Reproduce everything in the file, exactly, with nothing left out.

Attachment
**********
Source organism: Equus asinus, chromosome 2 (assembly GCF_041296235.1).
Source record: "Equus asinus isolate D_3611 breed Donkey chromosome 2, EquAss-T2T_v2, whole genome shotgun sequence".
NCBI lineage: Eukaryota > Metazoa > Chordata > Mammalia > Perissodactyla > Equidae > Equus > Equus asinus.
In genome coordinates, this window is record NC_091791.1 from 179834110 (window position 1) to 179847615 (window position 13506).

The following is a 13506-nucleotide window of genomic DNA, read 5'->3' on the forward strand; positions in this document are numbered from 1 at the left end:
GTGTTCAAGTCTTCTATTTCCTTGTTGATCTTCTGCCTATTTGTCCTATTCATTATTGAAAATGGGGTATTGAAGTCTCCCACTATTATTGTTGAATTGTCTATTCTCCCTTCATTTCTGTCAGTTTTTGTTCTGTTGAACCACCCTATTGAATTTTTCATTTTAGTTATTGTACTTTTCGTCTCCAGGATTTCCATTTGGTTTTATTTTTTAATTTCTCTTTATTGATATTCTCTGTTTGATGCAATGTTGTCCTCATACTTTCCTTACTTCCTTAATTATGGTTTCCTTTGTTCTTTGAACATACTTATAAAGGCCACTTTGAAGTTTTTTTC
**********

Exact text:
Source organism: Equus asinus, chromosome 2 (assembly GCF_041296235.1).
Source record: "Equus asinus isolate D_3611 breed Donkey chromosome 2, EquAss-T2T_v2, whole genome shotgun sequence".
NCBI lineage: Eukaryota > Metazoa > Chordata > Mammalia > Perissodactyla > Equidae > Equus > Equus asinus.
In genome coordinates, this window is record NC_091791.1 from 179834110 (window position 1) to 179847615 (window position 13506).

The following is a 13506-nucleotide window of genomic DNA, read 5'->3' on the forward strand; positions in this document are numbered from 1 at the left end:
GTGTTCAAGTCTTCTATTTCCTTGTTGATCTTCTGCCTATTTGTCCTATTCATTATTGAAAATGGGGTATTGAAGTCTCCCACTATTATTGTTGAATTGTCTATTCTCCCTTCATTTCTGTCAGTTTTTGTTCTGTTGAACCACCCTATTGAATTTTTCATTTTAGTTATTGTACTTTTCGTCTCCAGGATTTCCATTTGGTTTTATTTTTTAATTTCTCTTTATTGATATTCTCTGTTTGATGCAATGTTGTCCTCATACTTTCCTTACTTCCTTAATTATGGTTTCCTTTGTTCTTTGAACATACTTATAAAGGCCACTTTGAAGTTTTTTTC